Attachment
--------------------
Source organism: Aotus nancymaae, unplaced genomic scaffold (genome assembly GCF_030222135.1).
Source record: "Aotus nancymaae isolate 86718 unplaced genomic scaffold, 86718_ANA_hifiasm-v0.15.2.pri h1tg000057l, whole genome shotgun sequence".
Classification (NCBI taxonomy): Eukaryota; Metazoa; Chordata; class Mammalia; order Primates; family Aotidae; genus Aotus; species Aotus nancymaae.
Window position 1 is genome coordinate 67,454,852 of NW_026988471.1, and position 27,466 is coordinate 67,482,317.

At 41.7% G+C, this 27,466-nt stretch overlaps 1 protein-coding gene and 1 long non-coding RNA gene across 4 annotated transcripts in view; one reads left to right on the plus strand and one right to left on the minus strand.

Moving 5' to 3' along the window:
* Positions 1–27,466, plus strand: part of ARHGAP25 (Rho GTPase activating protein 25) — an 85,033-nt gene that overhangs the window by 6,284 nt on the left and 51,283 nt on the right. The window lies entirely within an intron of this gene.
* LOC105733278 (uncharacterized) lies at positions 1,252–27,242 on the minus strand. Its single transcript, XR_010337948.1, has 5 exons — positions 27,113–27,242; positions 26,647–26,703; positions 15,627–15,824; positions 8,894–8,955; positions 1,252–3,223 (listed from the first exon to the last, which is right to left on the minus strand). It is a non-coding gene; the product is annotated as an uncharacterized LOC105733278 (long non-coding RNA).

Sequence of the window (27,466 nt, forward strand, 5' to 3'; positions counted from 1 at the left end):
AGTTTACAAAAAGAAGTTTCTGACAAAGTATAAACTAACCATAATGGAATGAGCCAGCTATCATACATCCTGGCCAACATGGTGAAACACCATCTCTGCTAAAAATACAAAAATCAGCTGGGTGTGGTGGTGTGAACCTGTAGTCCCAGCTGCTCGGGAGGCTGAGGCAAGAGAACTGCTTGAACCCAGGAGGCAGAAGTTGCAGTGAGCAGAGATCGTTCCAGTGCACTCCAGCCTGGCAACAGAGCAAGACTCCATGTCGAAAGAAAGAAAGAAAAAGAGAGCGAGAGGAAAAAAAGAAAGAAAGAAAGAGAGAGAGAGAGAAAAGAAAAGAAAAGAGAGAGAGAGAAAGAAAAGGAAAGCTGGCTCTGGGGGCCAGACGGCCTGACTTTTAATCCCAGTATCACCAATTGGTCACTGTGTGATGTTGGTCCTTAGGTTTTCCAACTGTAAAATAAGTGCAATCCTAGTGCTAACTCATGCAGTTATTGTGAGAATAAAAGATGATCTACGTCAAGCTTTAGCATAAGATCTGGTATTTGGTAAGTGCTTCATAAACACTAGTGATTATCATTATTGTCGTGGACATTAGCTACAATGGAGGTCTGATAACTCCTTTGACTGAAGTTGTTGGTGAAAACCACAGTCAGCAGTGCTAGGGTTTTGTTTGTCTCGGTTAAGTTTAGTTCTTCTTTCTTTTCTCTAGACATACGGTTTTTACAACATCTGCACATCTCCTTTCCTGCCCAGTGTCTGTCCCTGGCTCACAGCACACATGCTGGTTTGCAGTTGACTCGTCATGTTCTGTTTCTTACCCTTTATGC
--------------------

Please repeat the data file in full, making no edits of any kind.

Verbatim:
Source organism: Aotus nancymaae, unplaced genomic scaffold (genome assembly GCF_030222135.1).
Source record: "Aotus nancymaae isolate 86718 unplaced genomic scaffold, 86718_ANA_hifiasm-v0.15.2.pri h1tg000057l, whole genome shotgun sequence".
Classification (NCBI taxonomy): Eukaryota; Metazoa; Chordata; class Mammalia; order Primates; family Aotidae; genus Aotus; species Aotus nancymaae.
Window position 1 is genome coordinate 67,454,852 of NW_026988471.1, and position 27,466 is coordinate 67,482,317.

At 41.7% G+C, this 27,466-nt stretch overlaps 1 protein-coding gene and 1 long non-coding RNA gene across 4 annotated transcripts in view; one reads left to right on the plus strand and one right to left on the minus strand.

Moving 5' to 3' along the window:
* Positions 1–27,466, plus strand: part of ARHGAP25 (Rho GTPase activating protein 25) — an 85,033-nt gene that overhangs the window by 6,284 nt on the left and 51,283 nt on the right. The window lies entirely within an intron of this gene.
* LOC105733278 (uncharacterized) lies at positions 1,252–27,242 on the minus strand. Its single transcript, XR_010337948.1, has 5 exons — positions 27,113–27,242; positions 26,647–26,703; positions 15,627–15,824; positions 8,894–8,955; positions 1,252–3,223 (listed from the first exon to the last, which is right to left on the minus strand). It is a non-coding gene; the product is annotated as an uncharacterized LOC105733278 (long non-coding RNA).

Sequence of the window (27,466 nt, forward strand, 5' to 3'; positions counted from 1 at the left end):
AGTTTACAAAAAGAAGTTTCTGACAAAGTATAAACTAACCATAATGGAATGAGCCAGCTATCATACATCCTGGCCAACATGGTGAAACACCATCTCTGCTAAAAATACAAAAATCAGCTGGGTGTGGTGGTGTGAACCTGTAGTCCCAGCTGCTCGGGAGGCTGAGGCAAGAGAACTGCTTGAACCCAGGAGGCAGAAGTTGCAGTGAGCAGAGATCGTTCCAGTGCACTCCAGCCTGGCAACAGAGCAAGACTCCATGTCGAAAGAAAGAAAGAAAAAGAGAGCGAGAGGAAAAAAAGAAAGAAAGAAAGAGAGAGAGAGAGAAAAGAAAAGAAAAGAGAGAGAGAGAAAGAAAAGGAAAGCTGGCTCTGGGGGCCAGACGGCCTGACTTTTAATCCCAGTATCACCAATTGGTCACTGTGTGATGTTGGTCCTTAGGTTTTCCAACTGTAAAATAAGTGCAATCCTAGTGCTAACTCATGCAGTTATTGTGAGAATAAAAGATGATCTACGTCAAGCTTTAGCATAAGATCTGGTATTTGGTAAGTGCTTCATAAACACTAGTGATTATCATTATTGTCGTGGACATTAGCTACAATGGAGGTCTGATAACTCCTTTGACTGAAGTTGTTGGTGAAAACCACAGTCAGCAGTGCTAGGGTTTTGTTTGTCTCGGTTAAGTTTAGTTCTTCTTTCTTTTCTCTAGACATACGGTTTTTACAACATCTGCACATCTCCTTTCCTGCCCAGTGTCTGTCCCTGGCTCACAGCACACATGCTGGTTTGCAGTTGACTCGTCATGTTCTGTTTCTTACCCTTTATGC